“What is a Nonprofit?” The Challenges of Working in Rural Uganda

By May 16, 2013 Core Program

Village Enterprise often conducts its programs in villages where no other nonprofit organizations operate.  Working in rural areas for Village Enterprise is a challenge as well as an opportunity.

We recently entered into the Kigorobya subcounty of Hoima, Uganda. The village is named Kyabasagazi II. It is 39kms (24 miles) away from Hoima town and home to 300 households. It borders Budongo Forest Reserve in the south of the forest, which is why it is part of our conservation and poverty alleviation program. The area is home to many ethnic groups, including Bagungu, Banyoro, Ukebu, Lugbara, and Alur tribes.

To give you a picture of the extremely poor conditions these households live in, 98% live in grass/mud huts, 90% are illiterate, and most children only complete school at the 4th grade level. To these villagers, a moderately wealthy person owns one goat. Senior Director of Operations and Programs, Konstantin Zvereff comments, “This village is the poorest I’ve ever seen in Uganda.”

Village Enterprise was the first NGO to operate in the area and the first organization to work with the poor through business training, seed capital provision, and the Business Saving Group program. Being the first organization, the community was skeptical about Village Enterprise’s mission and motives, even after community introduction meetings and multiple visits to the area. In order to be part of the community, we worked with local leaders.  Even with their support and optimism about the program, many potential business owners were skeptical. They were confused about why they should be given “free capital” in the form of a grant instead of a loan. Additionally, there was a history of land grabbing and eviction in the region, so the program participants were fearful that Village Enterprise was here to take their land.

Many efforts were made by Business Mentor Mildred and the rest of the Village Enterprise Hoima staff team in order to calm these tensions and dispel false assumptions. During this time, some business owners like Margret Falayi appointed herself the group Spokesperson to voice the village’s concerns. We held a special meeting run by Senior Director of Operations and Programs Konstantin Zvereff, Associate Country Director Winnie Auma, and Hoima staff members. Konstantin reaffirmed how Village Enterprise works and how it gets funding from donors and foundation in the United States. Business owners asked key questions about timing and planning.  After Konstantin’s answers, they became hopeful and happy. Some even called themselves Village Enterprise Ambassadors.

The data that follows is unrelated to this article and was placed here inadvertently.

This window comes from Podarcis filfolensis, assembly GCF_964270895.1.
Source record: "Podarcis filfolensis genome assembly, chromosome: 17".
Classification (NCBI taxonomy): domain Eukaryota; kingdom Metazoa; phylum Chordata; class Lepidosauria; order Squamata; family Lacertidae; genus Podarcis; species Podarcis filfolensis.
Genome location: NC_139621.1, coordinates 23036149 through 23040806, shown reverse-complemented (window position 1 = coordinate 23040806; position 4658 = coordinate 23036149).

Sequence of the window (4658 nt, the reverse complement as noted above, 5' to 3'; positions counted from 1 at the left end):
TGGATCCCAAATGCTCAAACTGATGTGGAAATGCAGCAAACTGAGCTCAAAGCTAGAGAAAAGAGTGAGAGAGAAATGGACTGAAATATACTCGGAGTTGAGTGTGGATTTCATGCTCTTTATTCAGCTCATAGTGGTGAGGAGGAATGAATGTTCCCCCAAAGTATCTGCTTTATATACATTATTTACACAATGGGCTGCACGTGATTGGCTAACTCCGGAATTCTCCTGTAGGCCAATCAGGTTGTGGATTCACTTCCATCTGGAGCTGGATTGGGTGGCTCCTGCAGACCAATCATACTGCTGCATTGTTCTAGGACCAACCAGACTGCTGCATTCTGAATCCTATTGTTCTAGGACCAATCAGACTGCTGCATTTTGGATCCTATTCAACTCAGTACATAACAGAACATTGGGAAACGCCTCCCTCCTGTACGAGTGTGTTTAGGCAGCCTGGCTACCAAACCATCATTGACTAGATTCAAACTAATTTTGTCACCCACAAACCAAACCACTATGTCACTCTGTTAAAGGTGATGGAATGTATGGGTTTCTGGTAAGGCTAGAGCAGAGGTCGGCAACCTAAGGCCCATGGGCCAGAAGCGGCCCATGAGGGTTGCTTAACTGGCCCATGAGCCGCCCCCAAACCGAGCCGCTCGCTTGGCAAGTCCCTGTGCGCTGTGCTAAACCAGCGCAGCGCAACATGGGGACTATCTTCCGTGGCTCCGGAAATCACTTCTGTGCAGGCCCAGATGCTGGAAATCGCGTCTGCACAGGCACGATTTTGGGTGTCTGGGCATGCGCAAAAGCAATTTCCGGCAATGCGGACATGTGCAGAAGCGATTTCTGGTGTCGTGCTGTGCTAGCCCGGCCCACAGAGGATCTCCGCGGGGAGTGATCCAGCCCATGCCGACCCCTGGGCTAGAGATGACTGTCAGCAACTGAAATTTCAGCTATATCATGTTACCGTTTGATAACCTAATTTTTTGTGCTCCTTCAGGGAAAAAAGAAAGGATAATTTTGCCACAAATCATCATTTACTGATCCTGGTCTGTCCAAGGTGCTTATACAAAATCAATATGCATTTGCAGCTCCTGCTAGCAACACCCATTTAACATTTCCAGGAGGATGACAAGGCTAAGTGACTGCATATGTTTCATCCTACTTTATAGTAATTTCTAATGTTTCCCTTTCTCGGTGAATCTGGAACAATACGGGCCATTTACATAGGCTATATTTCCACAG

On March 1st  2013, the grant disbursement finally took place. The disbursement was led by Anne Olson, Director of African Operations.  Community members are now happy with Village Enterprise, believing the program deals with the root cause of poverty and conservation. Business Owners, after receiving the grant, started laughing and there was lots of excitement and fun.

Village Enterprise business savings group holding up their grants

Reflecting upon this experience, I have realized a few things. First of all, it is vital to have passion and hope in everything we do. Working with the ultra-poor requires a lot of patience, understanding, and commitment. It was a learning experience working in such an extremely rural community and we faced more challenges than normal. Nevertheless, the excitement and hope the business owners now have is a great reward.

 

Nicholas Businge
Nicholas Businge
Field Coordinator

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